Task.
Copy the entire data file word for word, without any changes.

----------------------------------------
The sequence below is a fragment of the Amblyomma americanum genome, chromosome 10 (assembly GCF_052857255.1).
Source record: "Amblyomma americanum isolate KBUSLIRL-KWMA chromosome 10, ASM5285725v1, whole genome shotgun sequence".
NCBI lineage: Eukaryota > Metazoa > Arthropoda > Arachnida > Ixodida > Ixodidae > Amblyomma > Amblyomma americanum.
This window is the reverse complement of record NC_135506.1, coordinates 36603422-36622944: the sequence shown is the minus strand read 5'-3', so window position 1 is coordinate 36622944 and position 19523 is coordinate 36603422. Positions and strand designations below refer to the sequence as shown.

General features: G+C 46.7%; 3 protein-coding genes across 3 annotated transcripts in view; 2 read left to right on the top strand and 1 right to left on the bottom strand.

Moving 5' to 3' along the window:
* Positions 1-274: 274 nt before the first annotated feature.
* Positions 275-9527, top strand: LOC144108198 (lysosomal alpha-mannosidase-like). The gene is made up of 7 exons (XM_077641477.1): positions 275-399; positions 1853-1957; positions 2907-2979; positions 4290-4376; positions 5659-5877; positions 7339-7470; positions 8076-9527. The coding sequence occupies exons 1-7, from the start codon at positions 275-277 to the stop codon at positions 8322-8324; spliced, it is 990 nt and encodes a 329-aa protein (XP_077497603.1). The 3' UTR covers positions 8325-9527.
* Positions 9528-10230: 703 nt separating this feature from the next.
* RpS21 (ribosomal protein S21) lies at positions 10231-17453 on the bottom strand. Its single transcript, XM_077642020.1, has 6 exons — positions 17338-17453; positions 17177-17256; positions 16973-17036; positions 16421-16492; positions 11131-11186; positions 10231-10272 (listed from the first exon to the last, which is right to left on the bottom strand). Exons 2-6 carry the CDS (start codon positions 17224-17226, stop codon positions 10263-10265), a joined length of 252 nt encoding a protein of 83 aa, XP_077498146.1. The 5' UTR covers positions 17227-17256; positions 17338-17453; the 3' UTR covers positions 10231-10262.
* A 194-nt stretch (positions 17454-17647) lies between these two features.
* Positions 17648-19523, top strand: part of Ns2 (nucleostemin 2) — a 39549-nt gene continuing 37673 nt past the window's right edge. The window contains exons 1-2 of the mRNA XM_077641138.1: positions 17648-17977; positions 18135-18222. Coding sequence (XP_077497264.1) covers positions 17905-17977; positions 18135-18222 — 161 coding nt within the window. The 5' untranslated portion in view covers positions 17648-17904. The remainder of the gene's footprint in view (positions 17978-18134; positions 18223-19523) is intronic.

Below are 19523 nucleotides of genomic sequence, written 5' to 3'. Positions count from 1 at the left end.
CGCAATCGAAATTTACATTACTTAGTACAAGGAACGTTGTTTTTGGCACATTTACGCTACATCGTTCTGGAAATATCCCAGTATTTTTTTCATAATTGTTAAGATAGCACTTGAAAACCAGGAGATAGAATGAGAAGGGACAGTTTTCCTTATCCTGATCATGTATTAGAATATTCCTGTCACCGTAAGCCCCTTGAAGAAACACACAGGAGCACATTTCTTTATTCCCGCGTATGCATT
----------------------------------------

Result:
The sequence below is a fragment of the Amblyomma americanum genome, chromosome 10 (assembly GCF_052857255.1).
Source record: "Amblyomma americanum isolate KBUSLIRL-KWMA chromosome 10, ASM5285725v1, whole genome shotgun sequence".
NCBI lineage: Eukaryota > Metazoa > Arthropoda > Arachnida > Ixodida > Ixodidae > Amblyomma > Amblyomma americanum.
This window is the reverse complement of record NC_135506.1, coordinates 36603422-36622944: the sequence shown is the minus strand read 5'-3', so window position 1 is coordinate 36622944 and position 19523 is coordinate 36603422. Positions and strand designations below refer to the sequence as shown.

General features: G+C 46.7%; 3 protein-coding genes across 3 annotated transcripts in view; 2 read left to right on the top strand and 1 right to left on the bottom strand.

Moving 5' to 3' along the window:
* Positions 1-274: 274 nt before the first annotated feature.
* Positions 275-9527, top strand: LOC144108198 (lysosomal alpha-mannosidase-like). The gene is made up of 7 exons (XM_077641477.1): positions 275-399; positions 1853-1957; positions 2907-2979; positions 4290-4376; positions 5659-5877; positions 7339-7470; positions 8076-9527. The coding sequence occupies exons 1-7, from the start codon at positions 275-277 to the stop codon at positions 8322-8324; spliced, it is 990 nt and encodes a 329-aa protein (XP_077497603.1). The 3' UTR covers positions 8325-9527.
* Positions 9528-10230: 703 nt separating this feature from the next.
* RpS21 (ribosomal protein S21) lies at positions 10231-17453 on the bottom strand. Its single transcript, XM_077642020.1, has 6 exons — positions 17338-17453; positions 17177-17256; positions 16973-17036; positions 16421-16492; positions 11131-11186; positions 10231-10272 (listed from the first exon to the last, which is right to left on the bottom strand). Exons 2-6 carry the CDS (start codon positions 17224-17226, stop codon positions 10263-10265), a joined length of 252 nt encoding a protein of 83 aa, XP_077498146.1. The 5' UTR covers positions 17227-17256; positions 17338-17453; the 3' UTR covers positions 10231-10262.
* A 194-nt stretch (positions 17454-17647) lies between these two features.
* Positions 17648-19523, top strand: part of Ns2 (nucleostemin 2) — a 39549-nt gene continuing 37673 nt past the window's right edge. The window contains exons 1-2 of the mRNA XM_077641138.1: positions 17648-17977; positions 18135-18222. Coding sequence (XP_077497264.1) covers positions 17905-17977; positions 18135-18222 — 161 coding nt within the window. The 5' untranslated portion in view covers positions 17648-17904. The remainder of the gene's footprint in view (positions 17978-18134; positions 18223-19523) is intronic.

Below are 19523 nucleotides of genomic sequence, written 5' to 3'. Positions count from 1 at the left end.
CGCAATCGAAATTTACATTACTTAGTACAAGGAACGTTGTTTTTGGCACATTTACGCTACATCGTTCTGGAAATATCCCAGTATTTTTTTCATAATTGTTAAGATAGCACTTGAAAACCAGGAGATAGAATGAGAAGGGACAGTTTTCCTTATCCTGATCATGTATTAGAATATTCCTGTCACCGTAAGCCCCTTGAAGAAACACACAGGAGCACATTTCTTTATTCCCGCGTATGCATT